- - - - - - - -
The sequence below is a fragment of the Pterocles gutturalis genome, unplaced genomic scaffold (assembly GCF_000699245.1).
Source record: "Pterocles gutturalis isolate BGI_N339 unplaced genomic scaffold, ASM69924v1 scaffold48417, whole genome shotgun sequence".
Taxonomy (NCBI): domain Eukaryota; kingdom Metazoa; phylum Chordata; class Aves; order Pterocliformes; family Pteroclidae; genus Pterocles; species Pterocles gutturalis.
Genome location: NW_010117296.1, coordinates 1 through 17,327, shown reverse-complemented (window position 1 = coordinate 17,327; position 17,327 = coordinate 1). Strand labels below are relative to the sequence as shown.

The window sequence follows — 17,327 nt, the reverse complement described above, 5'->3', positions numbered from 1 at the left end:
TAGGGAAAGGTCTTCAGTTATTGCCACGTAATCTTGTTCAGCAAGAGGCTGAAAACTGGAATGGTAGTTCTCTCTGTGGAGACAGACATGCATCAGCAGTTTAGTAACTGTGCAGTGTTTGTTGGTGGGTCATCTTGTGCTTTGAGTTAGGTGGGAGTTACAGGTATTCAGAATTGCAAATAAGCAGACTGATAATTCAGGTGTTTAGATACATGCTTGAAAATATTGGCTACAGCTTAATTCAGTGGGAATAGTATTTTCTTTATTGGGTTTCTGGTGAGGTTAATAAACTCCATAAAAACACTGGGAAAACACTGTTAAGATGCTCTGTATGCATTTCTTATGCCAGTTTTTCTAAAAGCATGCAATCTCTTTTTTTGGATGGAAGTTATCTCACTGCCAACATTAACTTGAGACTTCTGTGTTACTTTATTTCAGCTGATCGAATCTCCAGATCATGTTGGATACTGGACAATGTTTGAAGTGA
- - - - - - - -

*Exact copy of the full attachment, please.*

The sequence below is a fragment of the Pterocles gutturalis genome, unplaced genomic scaffold (assembly GCF_000699245.1).
Source record: "Pterocles gutturalis isolate BGI_N339 unplaced genomic scaffold, ASM69924v1 scaffold48417, whole genome shotgun sequence".
Taxonomy (NCBI): domain Eukaryota; kingdom Metazoa; phylum Chordata; class Aves; order Pterocliformes; family Pteroclidae; genus Pterocles; species Pterocles gutturalis.
Genome location: NW_010117296.1, coordinates 1 through 17,327, shown reverse-complemented (window position 1 = coordinate 17,327; position 17,327 = coordinate 1). Strand labels below are relative to the sequence as shown.

The window sequence follows — 17,327 nt, the reverse complement described above, 5'->3', positions numbered from 1 at the left end:
TAGGGAAAGGTCTTCAGTTATTGCCACGTAATCTTGTTCAGCAAGAGGCTGAAAACTGGAATGGTAGTTCTCTCTGTGGAGACAGACATGCATCAGCAGTTTAGTAACTGTGCAGTGTTTGTTGGTGGGTCATCTTGTGCTTTGAGTTAGGTGGGAGTTACAGGTATTCAGAATTGCAAATAAGCAGACTGATAATTCAGGTGTTTAGATACATGCTTGAAAATATTGGCTACAGCTTAATTCAGTGGGAATAGTATTTTCTTTATTGGGTTTCTGGTGAGGTTAATAAACTCCATAAAAACACTGGGAAAACACTGTTAAGATGCTCTGTATGCATTTCTTATGCCAGTTTTTCTAAAAGCATGCAATCTCTTTTTTTGGATGGAAGTTATCTCACTGCCAACATTAACTTGAGACTTCTGTGTTACTTTATTTCAGCTGATCGAATCTCCAGATCATGTTGGATACTGGACAATGTTTGAAGTGA